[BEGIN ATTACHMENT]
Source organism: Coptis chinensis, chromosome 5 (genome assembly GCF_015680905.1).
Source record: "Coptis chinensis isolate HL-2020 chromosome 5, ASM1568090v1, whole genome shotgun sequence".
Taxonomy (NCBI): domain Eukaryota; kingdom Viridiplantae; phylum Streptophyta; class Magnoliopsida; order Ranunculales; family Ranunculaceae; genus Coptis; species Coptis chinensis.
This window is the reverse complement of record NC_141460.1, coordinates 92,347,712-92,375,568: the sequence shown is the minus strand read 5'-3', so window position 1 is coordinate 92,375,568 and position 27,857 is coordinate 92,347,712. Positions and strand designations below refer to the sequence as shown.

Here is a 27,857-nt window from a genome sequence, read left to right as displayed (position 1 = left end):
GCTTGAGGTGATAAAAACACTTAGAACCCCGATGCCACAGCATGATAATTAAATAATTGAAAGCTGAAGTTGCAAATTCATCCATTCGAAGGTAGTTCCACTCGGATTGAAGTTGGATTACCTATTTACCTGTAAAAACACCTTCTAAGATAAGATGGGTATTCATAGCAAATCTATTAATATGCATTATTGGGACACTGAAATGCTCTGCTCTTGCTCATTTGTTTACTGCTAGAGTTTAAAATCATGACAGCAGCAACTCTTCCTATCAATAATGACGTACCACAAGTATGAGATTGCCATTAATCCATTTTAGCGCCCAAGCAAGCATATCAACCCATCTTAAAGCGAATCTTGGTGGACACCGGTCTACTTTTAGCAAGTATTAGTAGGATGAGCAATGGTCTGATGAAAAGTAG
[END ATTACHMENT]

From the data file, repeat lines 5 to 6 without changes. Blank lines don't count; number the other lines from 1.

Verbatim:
Here is a 27,857-nt window from a genome sequence, read left to right as displayed (position 1 = left end):
GCTTGAGGTGATAAAAACACTTAGAACCCCGATGCCACAGCATGATAATTAAATAATTGAAAGCTGAAGTTGCAAATTCATCCATTCGAAGGTAGTTCCACTCGGATTGAAGTTGGATTACCTATTTACCTGTAAAAACACCTTCTAAGATAAGATGGGTATTCATAGCAAATCTATTAATATGCATTATTGGGACACTGAAATGCTCTGCTCTTGCTCATTTGTTTACTGCTAGAGTTTAAAATCATGACAGCAGCAACTCTTCCTATCAATAATGACGTACCACAAGTATGAGATTGCCATTAATCCATTTTAGCGCCCAAGCAAGCATATCAACCCATCTTAAAGCGAATCTTGGTGGACACCGGTCTACTTTTAGCAAGTATTAGTAGGATGAGCAATGGTCTGATGAAAAGTAG